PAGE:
Families with their children suffering from measles at a hospital in Hanoi April 17. PHOTO: AFP
Measles deaths in Vietnam rose to 127 on Tuesday, as doctors announced unusual developments in the virus' effects on children respiratory systems.
The virus appears to be attacking patients' ability to breath, rather than the brain as it did in previous years, leading to fatality rates higher than usual, doctors said during a conference held by the Health Ministry.
Doctors at the event said that many patients died of pneumonia or other related complications within their first few days of infection, according to Thoi bao Kinh te Saigon Online.
Almost all of the fatal cases so far have been children in Hanoi and other nearby localities including three from the north-central province of Nghe An.
So far, no fatalities have been reported in the south.
The Health Ministry has not announced a pandemic despite thousands of infections nationwide, noting that it has seen no reports of a mutation in the virus.
But doctors at Hanoi’s Bach Mai Hospital, where eight out of 160 measles patients have died, said many of this year's fatal cases unfolded abnormally fast.
Dr Nguyen Tien Dung, head of the hospital's pediatrics department, said three children had gone into severe respiratory decline a day after they became infected.
One has already died.
Subsequent tests found no contributing factors other than measles, driving doctors to conclude that the virus had struck their lungs.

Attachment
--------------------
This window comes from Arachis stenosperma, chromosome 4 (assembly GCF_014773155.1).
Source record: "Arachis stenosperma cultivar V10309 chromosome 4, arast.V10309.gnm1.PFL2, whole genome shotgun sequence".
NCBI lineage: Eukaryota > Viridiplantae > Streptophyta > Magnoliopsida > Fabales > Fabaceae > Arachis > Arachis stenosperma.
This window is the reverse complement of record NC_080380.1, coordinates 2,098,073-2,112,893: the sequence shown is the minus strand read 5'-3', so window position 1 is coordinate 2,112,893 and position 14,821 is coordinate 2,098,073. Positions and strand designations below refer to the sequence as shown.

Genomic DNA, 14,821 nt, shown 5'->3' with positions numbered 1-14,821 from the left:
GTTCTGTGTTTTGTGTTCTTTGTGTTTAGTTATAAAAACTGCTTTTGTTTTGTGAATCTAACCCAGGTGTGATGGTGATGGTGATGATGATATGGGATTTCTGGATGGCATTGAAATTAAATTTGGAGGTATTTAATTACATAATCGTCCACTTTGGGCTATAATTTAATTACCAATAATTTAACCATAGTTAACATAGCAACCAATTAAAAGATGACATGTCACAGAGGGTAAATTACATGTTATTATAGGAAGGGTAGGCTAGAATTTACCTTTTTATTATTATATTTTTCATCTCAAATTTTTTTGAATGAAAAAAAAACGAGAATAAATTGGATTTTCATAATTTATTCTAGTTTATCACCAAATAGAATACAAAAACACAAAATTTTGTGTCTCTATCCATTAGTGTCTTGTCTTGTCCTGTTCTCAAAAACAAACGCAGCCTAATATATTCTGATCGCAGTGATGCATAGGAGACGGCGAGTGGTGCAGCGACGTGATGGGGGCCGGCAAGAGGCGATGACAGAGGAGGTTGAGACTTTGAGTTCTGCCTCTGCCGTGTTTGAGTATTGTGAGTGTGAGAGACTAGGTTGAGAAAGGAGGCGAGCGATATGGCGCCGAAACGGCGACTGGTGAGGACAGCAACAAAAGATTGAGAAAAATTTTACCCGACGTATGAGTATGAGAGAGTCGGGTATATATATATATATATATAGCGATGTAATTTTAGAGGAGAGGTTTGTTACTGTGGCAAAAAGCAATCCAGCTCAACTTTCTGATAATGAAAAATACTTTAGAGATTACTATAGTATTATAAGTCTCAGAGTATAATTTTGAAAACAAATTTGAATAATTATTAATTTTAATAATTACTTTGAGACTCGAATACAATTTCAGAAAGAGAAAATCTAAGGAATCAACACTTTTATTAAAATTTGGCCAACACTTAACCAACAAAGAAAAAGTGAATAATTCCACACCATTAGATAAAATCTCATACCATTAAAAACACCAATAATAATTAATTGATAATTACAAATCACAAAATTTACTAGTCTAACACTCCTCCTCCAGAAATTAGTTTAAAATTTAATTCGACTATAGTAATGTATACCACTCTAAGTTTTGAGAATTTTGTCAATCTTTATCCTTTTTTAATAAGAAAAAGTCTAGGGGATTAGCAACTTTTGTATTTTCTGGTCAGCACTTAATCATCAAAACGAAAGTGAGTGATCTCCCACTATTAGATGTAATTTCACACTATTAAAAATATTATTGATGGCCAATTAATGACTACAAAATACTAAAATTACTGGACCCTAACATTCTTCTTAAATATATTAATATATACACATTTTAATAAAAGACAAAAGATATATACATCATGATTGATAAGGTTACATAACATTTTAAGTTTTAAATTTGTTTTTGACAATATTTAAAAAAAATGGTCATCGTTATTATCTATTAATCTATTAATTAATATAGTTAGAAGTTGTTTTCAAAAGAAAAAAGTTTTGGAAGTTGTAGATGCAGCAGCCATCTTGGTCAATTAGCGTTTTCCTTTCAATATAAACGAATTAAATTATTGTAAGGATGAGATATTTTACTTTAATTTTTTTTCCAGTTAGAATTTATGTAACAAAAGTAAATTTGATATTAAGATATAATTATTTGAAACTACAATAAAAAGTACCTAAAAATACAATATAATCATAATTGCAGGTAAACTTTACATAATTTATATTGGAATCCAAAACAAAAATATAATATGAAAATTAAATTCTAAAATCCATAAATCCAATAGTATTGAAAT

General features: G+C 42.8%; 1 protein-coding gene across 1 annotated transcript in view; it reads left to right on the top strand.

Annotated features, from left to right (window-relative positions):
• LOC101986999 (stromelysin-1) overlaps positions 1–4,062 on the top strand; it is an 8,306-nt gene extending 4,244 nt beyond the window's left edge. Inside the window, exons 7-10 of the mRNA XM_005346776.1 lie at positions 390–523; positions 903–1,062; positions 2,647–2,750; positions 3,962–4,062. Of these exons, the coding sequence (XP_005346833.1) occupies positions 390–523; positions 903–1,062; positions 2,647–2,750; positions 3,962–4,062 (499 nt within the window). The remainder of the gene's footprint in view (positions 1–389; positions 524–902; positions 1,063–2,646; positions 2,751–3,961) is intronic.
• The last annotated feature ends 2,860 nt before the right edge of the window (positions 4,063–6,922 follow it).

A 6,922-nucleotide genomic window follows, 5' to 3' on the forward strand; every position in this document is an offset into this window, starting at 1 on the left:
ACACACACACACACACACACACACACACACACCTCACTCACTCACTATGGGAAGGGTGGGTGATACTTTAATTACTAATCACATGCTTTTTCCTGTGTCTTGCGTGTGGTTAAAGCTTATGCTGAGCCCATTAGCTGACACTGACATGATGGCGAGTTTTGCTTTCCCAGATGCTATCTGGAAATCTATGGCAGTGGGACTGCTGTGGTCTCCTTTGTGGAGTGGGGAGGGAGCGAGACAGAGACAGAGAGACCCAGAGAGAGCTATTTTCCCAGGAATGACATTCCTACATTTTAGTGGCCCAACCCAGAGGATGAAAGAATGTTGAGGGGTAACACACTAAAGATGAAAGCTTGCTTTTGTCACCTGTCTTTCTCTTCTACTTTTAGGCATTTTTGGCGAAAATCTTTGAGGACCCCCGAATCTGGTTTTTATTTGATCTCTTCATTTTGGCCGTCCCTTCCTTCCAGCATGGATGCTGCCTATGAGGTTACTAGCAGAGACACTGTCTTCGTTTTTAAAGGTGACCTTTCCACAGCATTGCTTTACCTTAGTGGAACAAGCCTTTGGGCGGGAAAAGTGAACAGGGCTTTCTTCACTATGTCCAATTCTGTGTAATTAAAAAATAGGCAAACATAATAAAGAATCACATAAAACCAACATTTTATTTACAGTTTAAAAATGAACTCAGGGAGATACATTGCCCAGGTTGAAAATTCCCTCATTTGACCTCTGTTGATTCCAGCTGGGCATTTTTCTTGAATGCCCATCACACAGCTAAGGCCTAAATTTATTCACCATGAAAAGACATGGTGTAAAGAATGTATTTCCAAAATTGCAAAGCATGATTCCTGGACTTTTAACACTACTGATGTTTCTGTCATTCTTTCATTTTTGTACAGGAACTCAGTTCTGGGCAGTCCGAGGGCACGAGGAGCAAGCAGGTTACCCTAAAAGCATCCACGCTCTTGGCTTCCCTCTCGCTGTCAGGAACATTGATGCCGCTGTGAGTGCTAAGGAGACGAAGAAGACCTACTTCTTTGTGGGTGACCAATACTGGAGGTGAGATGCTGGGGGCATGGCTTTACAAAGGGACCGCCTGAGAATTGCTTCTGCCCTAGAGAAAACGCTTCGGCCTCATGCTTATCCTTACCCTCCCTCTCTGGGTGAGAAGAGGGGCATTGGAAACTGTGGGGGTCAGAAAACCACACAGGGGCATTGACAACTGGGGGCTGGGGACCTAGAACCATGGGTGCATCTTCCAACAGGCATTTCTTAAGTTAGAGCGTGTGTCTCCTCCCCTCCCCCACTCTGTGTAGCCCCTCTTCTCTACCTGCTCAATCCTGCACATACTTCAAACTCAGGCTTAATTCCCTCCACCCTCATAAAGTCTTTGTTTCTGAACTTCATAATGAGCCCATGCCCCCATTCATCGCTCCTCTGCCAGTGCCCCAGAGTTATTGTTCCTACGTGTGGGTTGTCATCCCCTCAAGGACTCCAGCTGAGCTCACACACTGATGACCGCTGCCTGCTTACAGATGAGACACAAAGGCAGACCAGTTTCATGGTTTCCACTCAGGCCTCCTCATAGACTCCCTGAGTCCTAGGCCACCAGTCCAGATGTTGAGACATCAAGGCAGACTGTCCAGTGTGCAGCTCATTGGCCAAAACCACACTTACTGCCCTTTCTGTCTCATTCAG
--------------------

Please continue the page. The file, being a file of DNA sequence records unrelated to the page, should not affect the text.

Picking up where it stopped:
Some patients appeared playful when they entered the hospital, only to require respirators several hours later.
Some of those cases recovered the capacity to breathe independently only to return to the machines and, finally, cease breathing. Dung cited these cases to illustrate how the virus could devastate one’s immune system.
He said that when the infection persists and treatment proves ineffective, either the child’s physical condition or the virus must be to blame.
But tests found that many of the hardest hit cases didn’t suffer from anything beyond measles, despite lengthy treatment ordeals, and in some cases, death.
Dr Truong Huu Khanh of Children’s Hospital No.1 (Ho Chi Minh City’s leading pediatrics facility) said parents should be careful not to give their children corticoid, which is present in many common medicines because it can weaken ones’ immune system.
Corticoids pose particular danger to children infected with measles, he said.
Khanh said he's noticed that several private clinics have given children corticoid to ease their coughing during the early days of the virus.
Dr Nguyen Van Vinh Chau, director of Ho Chi Minh City Tropical Diseases Hosptial, said during the conference that the recent death of a 3-year-old boy who was fully vaccinated has stirred confusion.
Vietnam provides free measles vaccination to children; the vaccination process involves one shot at ninth months and another at 18 months.
But Phan Trong Lan, head of the city's Pasteur Institute, said the vaccination does not guarantee total protection.
A small number of vaccinated individuals remain susceptible to infection, he said. The worldwide susceptibility rate in the case of the measles vaccination is 3-3.5 percent. In Vietnam, Lan said, the rate is 1.7 percent.
Doctors at the conference said subacute meningitis is another complication of the measles virus that can come later, sometimes more than ten years after one is infected. There's no treatment for the virus which can persist inside the body and attack the brain.
The Central Pediatrics Hospital, where at least 109 children infected with measles have died, has reduced its overload from 30-50 hospitalizations a day tenfold, after the ministry asked it to coordinate with other hospitals in Hanoi.
But the number of infections have been rising in nearby localities like Nghe An, Thanh Hoa, Ha Nam and Hai Phong -- the latter having already reported one death.
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